‘King of Limbs’ rules over true fans

By Kate MacDonald


It’s no big secret that lead singer Thom Yorke’s band Radiohead is a little unconventional. In their newest album, “King of Limbs,” this isn’t a bad thing.

The British band has gone through different genres and reinventions. The boys have been everywhere from grunge to 90s rock, with successful single “High and Dry,” up to a sort of techno/indefinable genre with their previous album’s “15 Step.” Yorke also ventured out on his own and released two solo CDs.

Radiohead is back making music as a band again. But their latest installment often sounds a bit like their previous work and doesn’t always bring something new to the table.

“King of Limbs” was released in digital download form on Feb. 18 and is available for purchase on Kingoflimbs.com. It will be released in CD format on March 28, while a special edition will makes its appearance on May 9. 

The album is deep; it’s one of those CDs that, listening to it the first time around, it probably won’t capture a lot of fans. But upon a second or even third listen, the deeper meaning in Yorke’s lyrics will shine through in many songs.

“Little By Little” is a good example of this. The percussion and guitar riff, though they don’t conventionally go together, seem to blend well on this track. From the beginning, however, Yorke’s usually effective and haunting falsetto seems to fail him, as he becomes almost unintelligible. But again, upon second listen, many will take this song to be one of the best on the mediocre album.

Of course, there are always those tracks that stand out from the beginning. For example, “Morning Mr. Magpie,” with its catchy beat and guitar riff, probably should have been the lead track on “King of Limbs.”

It features a short interlude in the middle of the song that sounds almost creepy, deep and foreign, and will leave listeners wanting a release.

The first song, “Bloom,” doesn’t do anything to help the album. From its annoying, computerized background music to odd lyrics, it’s a track that will leave listeners just plain confused after its five minutes are up.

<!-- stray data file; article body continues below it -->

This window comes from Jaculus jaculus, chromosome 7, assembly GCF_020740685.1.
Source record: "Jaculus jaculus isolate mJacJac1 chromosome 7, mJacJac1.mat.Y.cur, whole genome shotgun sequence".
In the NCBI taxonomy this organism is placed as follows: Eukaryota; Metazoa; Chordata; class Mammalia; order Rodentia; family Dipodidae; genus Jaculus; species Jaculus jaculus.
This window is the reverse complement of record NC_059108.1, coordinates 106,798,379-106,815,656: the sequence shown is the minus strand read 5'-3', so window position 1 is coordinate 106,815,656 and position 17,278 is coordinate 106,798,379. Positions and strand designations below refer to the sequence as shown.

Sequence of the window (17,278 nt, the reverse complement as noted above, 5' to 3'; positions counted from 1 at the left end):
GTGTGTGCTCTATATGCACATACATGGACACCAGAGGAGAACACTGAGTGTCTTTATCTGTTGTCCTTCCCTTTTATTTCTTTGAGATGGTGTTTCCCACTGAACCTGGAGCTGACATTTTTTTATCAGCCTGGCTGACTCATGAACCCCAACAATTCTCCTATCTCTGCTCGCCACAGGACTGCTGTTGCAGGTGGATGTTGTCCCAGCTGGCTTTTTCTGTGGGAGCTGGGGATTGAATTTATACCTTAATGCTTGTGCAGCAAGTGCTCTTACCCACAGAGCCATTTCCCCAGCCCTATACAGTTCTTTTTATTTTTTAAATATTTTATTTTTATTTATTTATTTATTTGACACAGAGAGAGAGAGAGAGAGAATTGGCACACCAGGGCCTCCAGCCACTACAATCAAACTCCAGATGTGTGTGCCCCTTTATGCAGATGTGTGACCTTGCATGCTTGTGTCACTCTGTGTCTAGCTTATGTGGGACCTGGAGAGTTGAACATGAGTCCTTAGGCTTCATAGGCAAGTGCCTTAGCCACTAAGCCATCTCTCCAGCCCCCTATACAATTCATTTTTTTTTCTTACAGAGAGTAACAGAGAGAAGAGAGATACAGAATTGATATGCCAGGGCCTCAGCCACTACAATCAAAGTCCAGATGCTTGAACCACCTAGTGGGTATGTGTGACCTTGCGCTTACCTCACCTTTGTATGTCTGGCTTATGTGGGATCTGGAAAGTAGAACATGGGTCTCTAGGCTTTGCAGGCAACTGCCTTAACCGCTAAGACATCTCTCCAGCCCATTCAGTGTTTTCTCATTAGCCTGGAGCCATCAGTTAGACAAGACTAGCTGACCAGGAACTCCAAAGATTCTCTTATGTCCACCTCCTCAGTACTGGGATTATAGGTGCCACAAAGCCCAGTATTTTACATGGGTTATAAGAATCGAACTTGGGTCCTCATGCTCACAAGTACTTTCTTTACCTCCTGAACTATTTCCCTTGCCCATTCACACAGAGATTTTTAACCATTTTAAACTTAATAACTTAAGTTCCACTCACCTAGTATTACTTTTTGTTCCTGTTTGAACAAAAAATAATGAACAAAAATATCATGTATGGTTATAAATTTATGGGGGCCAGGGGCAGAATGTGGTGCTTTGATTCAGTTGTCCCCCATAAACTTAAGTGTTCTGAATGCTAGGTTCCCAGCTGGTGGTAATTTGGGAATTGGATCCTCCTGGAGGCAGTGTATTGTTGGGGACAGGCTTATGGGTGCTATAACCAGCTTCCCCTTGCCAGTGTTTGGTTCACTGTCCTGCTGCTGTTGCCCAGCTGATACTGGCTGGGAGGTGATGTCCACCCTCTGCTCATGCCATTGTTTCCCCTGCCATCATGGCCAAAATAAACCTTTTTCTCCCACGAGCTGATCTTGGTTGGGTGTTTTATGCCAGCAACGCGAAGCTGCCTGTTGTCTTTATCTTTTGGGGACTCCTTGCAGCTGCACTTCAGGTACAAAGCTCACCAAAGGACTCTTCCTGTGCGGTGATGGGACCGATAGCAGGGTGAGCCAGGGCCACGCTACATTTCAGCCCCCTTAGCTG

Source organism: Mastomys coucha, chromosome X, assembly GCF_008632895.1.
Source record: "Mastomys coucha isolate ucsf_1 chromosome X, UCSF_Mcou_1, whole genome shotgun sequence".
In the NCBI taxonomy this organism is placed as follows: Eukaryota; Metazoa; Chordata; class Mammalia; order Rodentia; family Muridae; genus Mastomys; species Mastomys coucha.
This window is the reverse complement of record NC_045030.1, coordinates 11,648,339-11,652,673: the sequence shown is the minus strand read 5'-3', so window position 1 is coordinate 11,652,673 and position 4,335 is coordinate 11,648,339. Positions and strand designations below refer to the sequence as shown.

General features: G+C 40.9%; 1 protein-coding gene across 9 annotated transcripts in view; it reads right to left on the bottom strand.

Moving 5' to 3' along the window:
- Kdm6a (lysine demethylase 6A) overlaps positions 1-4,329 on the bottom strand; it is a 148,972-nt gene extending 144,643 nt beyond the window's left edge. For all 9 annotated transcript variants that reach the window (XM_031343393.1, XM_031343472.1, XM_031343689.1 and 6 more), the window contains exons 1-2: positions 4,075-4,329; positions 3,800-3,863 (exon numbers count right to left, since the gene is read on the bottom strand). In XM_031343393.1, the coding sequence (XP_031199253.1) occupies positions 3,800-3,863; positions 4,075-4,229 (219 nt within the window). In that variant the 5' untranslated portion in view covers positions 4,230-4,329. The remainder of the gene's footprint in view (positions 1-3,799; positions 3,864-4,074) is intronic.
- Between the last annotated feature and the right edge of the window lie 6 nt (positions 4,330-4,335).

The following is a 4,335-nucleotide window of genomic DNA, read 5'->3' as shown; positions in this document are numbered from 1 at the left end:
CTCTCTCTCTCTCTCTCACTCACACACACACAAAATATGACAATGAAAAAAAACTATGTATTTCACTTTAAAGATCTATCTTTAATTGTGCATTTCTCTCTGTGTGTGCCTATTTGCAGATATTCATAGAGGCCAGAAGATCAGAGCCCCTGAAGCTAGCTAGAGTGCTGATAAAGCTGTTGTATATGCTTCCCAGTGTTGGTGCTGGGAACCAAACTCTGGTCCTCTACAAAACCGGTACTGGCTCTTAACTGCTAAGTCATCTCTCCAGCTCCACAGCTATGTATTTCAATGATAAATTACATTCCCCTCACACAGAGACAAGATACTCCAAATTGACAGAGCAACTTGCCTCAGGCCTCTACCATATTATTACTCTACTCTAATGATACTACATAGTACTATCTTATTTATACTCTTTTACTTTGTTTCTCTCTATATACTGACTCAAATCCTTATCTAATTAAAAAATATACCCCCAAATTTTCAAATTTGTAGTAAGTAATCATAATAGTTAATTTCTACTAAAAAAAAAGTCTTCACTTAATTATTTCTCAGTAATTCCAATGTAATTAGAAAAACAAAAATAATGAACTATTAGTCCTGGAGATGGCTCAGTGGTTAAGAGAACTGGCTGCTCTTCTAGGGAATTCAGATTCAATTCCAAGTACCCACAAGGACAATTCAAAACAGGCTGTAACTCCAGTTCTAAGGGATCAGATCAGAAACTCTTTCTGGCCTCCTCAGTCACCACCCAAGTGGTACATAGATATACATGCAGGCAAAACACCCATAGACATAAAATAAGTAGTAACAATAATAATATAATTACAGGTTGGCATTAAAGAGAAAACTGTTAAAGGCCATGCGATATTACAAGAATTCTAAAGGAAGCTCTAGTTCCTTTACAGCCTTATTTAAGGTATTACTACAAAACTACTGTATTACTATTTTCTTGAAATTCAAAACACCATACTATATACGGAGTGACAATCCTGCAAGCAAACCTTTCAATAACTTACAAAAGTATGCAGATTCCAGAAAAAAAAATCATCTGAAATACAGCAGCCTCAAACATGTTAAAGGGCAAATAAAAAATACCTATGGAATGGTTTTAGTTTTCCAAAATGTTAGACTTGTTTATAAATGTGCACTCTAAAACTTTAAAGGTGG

It’s “King of Limbs” first single, “Lotus Flower” that truly steals the show. Everything from the synth sounds to the drum beat to the lead singer’s voice combines to form something new that everyone who’s ever enjoyed Radiohead should enjoy. It’s a captivating track, although the music video is lacking – Thom Yorke should probably never be filmed dancing again.

 “King of Limbs” is a relatively short album in comparison with their other works. At less than 40 minutes long and featuring only eight tracks, it’s unfortunate that some tunes like “Bloom” and the instrumental “Feral” can easily be skipped without detracting from the record.

The other songs on the album are decent, particularly the haunting and memorable “Give up the Ghost” which showcases the band’s talent. While reception so far has been somewhat mixed, this track proves that whether Radiohead is evolving or falling back on old music, they definitely haven’t lost their touch.

This is not the sort of album that would probably attract people who aren’t already fans of Radiohead. “OK Computer” or “The Bends” would be a better introduction to the often complex band. True fans, however, have been waiting for a new Radiohead album to drop since the release of the last record, “In Rainbows,” in the fall of 2007.

“King of Limbs” is not a bad CD, but it’s not anything particularly special from such a band. However, it is definitely worth a listen, or perhaps a second or a third. Radiohead can do better, but at least it’s a respite from the last three and a half years of near silence.

Kate MacDonald can be reached at [email protected]